Adults are capable of recognizing when there’s something ahead that they can only have by disciplining themselves to a task now. They don’t go to work because work is fun — at least, not every day. They go because it provides for their family, but only if they do it for twenty or thirty years. They save loads of money that they could spend on cool stuff right now, so that they can have money for retirement, because they are able to see that retirement will be necessary. They go through pregnancies that force them to blow up to huge size and feel rotten, so that they can have the joy of having children — and they know those children will eat up their resources, demand all their attention, and require caretaking forever. But they do it to have the joy of you.

It’s not by accident that your friends spend all their money instantly. They don’t have to discipline themselves to save for the future. So it’s a lot easier, at least on the surface, to be young. But there’s also a reason adults have a house, a car, control of their own finances, greater freedom of choice and even responsibility for children, and your friends don’t: adults can handle the discipline that it takes to put off being happy in the present moment, so as to get something greater later. Children haven’t yet learned how to do that.

Slacking in Spiritual Life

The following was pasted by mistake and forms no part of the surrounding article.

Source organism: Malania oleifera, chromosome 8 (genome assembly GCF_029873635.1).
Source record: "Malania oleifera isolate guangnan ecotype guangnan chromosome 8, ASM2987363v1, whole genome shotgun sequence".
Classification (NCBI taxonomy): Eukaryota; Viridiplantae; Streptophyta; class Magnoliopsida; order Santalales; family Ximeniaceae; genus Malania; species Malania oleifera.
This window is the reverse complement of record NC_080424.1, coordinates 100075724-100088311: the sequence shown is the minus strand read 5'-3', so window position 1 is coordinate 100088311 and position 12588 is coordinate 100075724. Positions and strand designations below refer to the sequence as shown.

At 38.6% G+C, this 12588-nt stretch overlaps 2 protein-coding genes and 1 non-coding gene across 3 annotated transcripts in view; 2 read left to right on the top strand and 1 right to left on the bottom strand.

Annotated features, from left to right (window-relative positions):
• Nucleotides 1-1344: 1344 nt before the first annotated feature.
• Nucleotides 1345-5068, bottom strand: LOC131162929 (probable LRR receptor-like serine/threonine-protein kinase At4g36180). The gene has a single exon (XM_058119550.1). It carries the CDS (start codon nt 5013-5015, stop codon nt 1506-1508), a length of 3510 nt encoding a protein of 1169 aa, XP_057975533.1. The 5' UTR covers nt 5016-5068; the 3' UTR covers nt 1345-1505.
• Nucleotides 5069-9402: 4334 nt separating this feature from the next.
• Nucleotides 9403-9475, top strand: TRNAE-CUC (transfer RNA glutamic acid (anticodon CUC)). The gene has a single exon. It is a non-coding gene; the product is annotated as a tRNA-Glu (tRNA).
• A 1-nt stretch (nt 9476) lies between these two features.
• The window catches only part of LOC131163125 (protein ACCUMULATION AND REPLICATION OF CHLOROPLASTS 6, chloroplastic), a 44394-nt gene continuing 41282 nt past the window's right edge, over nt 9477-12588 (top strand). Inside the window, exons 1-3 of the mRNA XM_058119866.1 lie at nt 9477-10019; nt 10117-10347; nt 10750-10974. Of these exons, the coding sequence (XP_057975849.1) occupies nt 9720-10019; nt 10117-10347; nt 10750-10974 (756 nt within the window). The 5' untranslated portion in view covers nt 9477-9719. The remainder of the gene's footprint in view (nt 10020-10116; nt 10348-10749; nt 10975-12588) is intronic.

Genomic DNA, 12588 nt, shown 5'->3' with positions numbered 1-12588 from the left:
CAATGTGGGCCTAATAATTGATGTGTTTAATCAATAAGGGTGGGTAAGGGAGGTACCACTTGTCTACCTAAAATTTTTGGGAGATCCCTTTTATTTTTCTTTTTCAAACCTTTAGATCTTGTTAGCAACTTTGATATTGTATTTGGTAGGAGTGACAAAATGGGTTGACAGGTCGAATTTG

But what’s true in practical things is doubly true in spiritual things. If we are not prepared to spend time in the word of God every day, we will not have a spiritual life of our own. We just won’t. If we don’t pray all the time, we will never see answers to prayer, and learn that God is faithful to us personally. We just won’t. If we don’t make efforts to learn the truth of good theology, we will remain spiritually shallow. If we will not put ourselves out to practice obedient service to others, we will never learn how to serve with patience and unselfishness. And if we do not learn these things, we will never become the kind of person who deserves a partner that has these qualities: we’ll only deserve a person as shallow, childish and undisciplined as we are. And from that, we’ll get the life we deserve.

Getting good things takes discipline. And when you’re starting out to do them, all of them seem like a grind, like a burden, like a hardship. It’s actually the grind that makes the difference, though. The hardness of the obedience changes our character and transforms us into new kinds of people. Having things easy does not do that at all. When things are easy, we stay the same. But the Lord does not want us to stay the same: his plan is that we present ourselves to him, and are made over into new and much better people. This happens through disciplines which God himself brings into our lives because he loves us and treats us like sons who need to be raised right. If we are without that, we’re not real “sons”, he says. So that’s serious stuff.

Back to School

Look, school’s not fun. You’re right. And I’m not going to tell you that much of what it’s teaching you is, in and of itself, going to prove its worth to you. Some of it will be a bit of a waste of time. And truth be told, you won’t use half of what you learn in school in later life. But half you will. And we don’t know which half that will be yet.